Jenkin said: "To address these challenges successfully, the government needs to possess the necessary skills and knowledge in-house, to manage suppliers and understand the potential IT has to transform the services it delivers.
"Currently the outsourcing of the government's whole IT service means that many civil service staff, along with their knowledge, skills, networks and infrastructure have been transferred to suppliers. The government needs to rebuild this capacity urgently."
This article was originally published at Guardian Government Computing.
Guardian Government Computing is a business division of Guardian Professional, and covers the latest news and analysis of public sector technology. For updates on public sector IT, join the Government Computing Network here.
Does anyone remember...
CCTA? That was the Government's own internal IT consultancy, which ran gov. projects in the 1980s. They were generally delivered well.
The industry lobbied to close CCTA down, and managed it around 2000. After that, projects were passed out to industry, and became uncontrollable....
But we've seen all this before ...
It's been going on for 20 years now, why is this a surprise? When the Inland Revenue's IT function was privatised in the early 90's there were 1800 staff delivering the entire service. Now there are over 3000 just managing the contract, let alone all the bodies employer by Capgemini, Fujitsu, BT, G4S, Johnson Controls and assorted other subcontractors. While I appreciate that there is a lot more being delivered these days, that's one hell of a lot a management overhead and profit margins to bolt onto what is still the same job.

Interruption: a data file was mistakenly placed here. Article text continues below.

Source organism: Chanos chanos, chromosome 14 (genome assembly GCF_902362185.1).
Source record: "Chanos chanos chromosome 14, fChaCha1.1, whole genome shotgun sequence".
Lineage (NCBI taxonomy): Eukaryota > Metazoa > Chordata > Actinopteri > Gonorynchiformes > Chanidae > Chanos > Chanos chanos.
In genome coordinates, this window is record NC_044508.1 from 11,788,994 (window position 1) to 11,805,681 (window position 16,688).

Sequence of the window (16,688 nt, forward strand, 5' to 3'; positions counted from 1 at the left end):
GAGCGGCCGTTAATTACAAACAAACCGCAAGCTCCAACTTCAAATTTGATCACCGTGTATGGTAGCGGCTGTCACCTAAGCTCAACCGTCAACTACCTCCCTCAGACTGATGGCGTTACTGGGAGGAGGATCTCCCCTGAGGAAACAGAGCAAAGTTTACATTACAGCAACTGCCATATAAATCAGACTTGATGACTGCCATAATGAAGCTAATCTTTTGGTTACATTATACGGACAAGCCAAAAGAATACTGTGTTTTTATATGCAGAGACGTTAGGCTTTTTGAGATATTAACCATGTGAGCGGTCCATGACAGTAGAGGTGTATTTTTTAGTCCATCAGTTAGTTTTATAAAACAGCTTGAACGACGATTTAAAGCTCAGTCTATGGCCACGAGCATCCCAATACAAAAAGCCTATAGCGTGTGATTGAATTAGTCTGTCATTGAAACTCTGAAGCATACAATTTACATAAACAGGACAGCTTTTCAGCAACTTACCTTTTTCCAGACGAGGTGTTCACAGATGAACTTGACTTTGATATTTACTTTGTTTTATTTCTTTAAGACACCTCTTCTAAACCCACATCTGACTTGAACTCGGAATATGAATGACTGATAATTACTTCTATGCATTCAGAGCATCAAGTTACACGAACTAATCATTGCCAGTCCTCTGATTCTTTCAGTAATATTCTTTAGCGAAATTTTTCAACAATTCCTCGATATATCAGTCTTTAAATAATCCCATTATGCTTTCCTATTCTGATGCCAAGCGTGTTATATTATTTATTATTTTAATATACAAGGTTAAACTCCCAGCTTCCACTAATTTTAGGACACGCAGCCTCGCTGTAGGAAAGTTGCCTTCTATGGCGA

AC because I'm still in the middle of it, despairing.
Usual government assumption
Having had the misfortune to work on government contracts in the past, it's no surprise that they go over budget.
Every time a spec is drawn up and agreed the poor buggers (who live in the real world) start to build the system.
Unfortunately just as a slightly usable system starts to emerge the customer (government dept) decides that something almost (but not quite entirely) unrelated to the original spec is required.
A new spec is agreed.
And so development hell is entered, the customer constantly changes what they want, the IT company is afraid to say 'no more changes' and the people who know what they are doing leave or become apathetic.
The NHS system was a prime example where it went from one system to almost every health trust basically being given the ability to change the systems spec and the right to veto almost everything
The set-aside programme is also a prime example of the civil service not having a fucking clue (even Radio 4 did a documentary on that abortion)
Hence the IT outsourcing company's end up adding huge contingency budgets for the inevitable lack of maturity within government departments.
No doubt the £3500 PC also had to be in a particular shade of lavender to cut down on the number of stress days that dept was clocking up